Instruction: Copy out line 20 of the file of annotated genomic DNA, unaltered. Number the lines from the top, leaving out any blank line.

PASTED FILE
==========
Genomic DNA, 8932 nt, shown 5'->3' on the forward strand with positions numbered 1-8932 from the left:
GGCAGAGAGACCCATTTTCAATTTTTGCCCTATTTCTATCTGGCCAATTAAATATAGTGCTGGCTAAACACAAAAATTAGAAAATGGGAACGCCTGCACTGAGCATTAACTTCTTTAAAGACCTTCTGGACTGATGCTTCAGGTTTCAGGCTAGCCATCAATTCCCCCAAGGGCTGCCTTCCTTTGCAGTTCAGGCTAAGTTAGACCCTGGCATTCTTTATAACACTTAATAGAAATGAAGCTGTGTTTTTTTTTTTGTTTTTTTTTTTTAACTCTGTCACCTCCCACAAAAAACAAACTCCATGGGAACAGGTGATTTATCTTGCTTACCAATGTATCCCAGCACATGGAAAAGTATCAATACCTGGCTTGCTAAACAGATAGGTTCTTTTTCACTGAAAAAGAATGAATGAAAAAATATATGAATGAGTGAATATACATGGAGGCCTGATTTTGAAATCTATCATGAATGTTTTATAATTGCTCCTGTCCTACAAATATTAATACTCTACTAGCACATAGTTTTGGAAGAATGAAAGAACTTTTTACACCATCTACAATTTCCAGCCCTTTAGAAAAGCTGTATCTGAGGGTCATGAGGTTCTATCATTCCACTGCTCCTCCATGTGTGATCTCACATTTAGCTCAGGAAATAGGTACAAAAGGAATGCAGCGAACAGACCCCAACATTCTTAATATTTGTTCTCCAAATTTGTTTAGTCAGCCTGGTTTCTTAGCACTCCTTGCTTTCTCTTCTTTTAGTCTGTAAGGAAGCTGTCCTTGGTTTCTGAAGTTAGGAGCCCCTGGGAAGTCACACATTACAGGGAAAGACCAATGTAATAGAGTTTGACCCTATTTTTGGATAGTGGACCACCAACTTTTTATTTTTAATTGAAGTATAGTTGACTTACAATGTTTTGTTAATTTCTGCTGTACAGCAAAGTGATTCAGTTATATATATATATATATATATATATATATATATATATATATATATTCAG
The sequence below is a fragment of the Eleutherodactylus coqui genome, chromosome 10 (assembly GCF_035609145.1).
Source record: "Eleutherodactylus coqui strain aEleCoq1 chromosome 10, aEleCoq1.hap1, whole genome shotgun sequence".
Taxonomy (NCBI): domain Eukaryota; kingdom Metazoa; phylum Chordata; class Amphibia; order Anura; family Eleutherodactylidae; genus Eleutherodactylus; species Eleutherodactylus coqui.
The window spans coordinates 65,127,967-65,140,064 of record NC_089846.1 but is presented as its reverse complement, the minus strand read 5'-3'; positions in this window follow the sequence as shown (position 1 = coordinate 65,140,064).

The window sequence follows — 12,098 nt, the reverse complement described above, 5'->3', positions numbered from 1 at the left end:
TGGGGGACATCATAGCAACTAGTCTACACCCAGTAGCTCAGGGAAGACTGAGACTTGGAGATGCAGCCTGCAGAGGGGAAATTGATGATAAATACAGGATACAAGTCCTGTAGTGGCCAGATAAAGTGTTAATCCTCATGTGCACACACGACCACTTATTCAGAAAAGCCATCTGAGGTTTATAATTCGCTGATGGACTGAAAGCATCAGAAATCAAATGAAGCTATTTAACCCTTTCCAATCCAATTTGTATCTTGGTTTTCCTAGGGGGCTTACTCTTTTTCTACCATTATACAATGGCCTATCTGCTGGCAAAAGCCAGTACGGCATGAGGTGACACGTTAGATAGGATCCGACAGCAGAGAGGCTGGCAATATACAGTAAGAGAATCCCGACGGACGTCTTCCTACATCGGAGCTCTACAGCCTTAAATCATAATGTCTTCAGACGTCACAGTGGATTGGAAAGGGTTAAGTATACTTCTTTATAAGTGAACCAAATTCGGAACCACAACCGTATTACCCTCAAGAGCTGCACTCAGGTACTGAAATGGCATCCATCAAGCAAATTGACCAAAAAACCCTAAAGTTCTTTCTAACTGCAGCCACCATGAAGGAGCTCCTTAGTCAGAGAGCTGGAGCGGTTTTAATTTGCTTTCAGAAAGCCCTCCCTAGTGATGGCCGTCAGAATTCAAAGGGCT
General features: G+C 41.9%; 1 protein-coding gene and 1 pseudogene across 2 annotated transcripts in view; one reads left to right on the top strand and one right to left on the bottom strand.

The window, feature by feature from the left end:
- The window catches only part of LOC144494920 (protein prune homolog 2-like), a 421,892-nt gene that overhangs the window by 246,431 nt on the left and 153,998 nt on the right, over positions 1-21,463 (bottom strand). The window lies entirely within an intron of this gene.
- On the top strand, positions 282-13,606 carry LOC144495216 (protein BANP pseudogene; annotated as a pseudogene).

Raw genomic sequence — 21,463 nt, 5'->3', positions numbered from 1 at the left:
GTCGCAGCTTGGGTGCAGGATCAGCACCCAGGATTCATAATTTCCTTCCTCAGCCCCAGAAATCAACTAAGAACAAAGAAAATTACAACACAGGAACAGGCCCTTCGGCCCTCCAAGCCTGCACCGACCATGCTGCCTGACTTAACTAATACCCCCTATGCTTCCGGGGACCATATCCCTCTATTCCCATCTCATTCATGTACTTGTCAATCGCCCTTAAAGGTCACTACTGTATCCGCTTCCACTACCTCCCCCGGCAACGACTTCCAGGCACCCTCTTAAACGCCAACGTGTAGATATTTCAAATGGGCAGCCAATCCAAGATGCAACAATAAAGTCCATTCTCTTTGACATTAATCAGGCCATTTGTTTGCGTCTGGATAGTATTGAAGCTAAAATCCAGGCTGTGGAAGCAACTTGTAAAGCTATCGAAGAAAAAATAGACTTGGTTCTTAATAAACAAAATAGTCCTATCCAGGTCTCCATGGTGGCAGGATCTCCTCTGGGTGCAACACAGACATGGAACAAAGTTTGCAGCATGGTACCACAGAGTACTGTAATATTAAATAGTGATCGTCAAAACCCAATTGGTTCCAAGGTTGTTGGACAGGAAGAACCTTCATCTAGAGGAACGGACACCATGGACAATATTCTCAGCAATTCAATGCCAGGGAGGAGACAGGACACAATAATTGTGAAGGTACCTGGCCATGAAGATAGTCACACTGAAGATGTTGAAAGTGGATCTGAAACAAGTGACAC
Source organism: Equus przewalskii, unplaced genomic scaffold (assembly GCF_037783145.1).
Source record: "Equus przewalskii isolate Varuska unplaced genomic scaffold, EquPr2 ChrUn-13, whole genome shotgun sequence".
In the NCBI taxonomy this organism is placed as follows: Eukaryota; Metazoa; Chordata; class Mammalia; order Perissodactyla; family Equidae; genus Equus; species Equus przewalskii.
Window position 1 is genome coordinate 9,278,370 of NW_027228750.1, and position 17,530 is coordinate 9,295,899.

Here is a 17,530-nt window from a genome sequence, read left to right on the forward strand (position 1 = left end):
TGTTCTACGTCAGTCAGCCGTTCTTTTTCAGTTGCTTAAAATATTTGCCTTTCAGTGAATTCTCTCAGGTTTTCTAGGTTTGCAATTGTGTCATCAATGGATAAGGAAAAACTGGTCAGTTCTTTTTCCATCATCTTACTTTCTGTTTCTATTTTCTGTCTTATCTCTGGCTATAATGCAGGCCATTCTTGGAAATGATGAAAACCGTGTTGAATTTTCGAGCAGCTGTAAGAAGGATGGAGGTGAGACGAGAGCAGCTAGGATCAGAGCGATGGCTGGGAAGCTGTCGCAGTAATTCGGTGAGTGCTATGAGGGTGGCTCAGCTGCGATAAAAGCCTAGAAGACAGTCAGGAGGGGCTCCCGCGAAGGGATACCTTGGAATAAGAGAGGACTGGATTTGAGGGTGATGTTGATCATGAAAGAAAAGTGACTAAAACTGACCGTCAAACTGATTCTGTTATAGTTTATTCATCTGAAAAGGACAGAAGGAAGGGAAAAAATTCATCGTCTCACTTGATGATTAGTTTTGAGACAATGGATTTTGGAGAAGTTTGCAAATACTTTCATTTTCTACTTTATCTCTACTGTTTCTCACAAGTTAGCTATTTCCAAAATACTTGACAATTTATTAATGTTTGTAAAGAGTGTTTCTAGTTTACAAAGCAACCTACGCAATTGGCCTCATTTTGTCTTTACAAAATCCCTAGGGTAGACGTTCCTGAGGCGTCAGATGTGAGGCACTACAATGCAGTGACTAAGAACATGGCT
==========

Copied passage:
TGTTCTACGTCAGTCAGCCGTTCTTTTTCAGTTGCTTAAAATATTTGCCTTTCAGTGAATTCTCTCAGGTTTTCTAGGTTTGCAATTGTGTCATCAATGGATAAGGAAAAACTGGTCAGTTCTTTTTCCATCATCTTACTTTCTGTTTCTATTTTCTGTCTTATCTCTGGCTATAATGCAGGCCATTCTTGGAAATGATGAAAACCGTGTTGAATTTTCGAGCAGCTGTAAGAAGGATGGAGGTGAGACGAGAGCAGCTAGGATCAGAGCGATGGCTGGGAAGCTGTCGCAGTAATTCGGTGAGTGCTATGAGGGTGGCTCAGCTGCGATAAAAGCCTAGAAGACAGTCAGGAGGGGCTCCCGCGAAGGGATACCTTGGAATAAGAGAGGACTGGATTTGAGGGTGATGTTGATCATGAAAGAAAAGTGACTAAAACTGACCGTCAAACTGATTCTGTTATAGTTTATTCATCTGAAAAGGACAGAAGGAAGGGAAAAAATTCATCGTCTCACTTGATGATTAGTTTTGAGACAATGGATTTTGGAGAAGTTTGCAAATACTTTCATTTTCTACTTTATCTCTACTGTTTCTCACAAGTTAGCTATTTCCAAAATACTTGACAATTTATTAATGTTTGTAAAGAGTGTTTCTAGTTTACAAAGCAACCTACGCAATTGGCCTCATTTTGTCTTTACAAAATCCCTAGGGTAGACGTTCCTGAGGCGTCAGATGTGAGGCACTACAATGCAGTGACTAAGAACATGGCT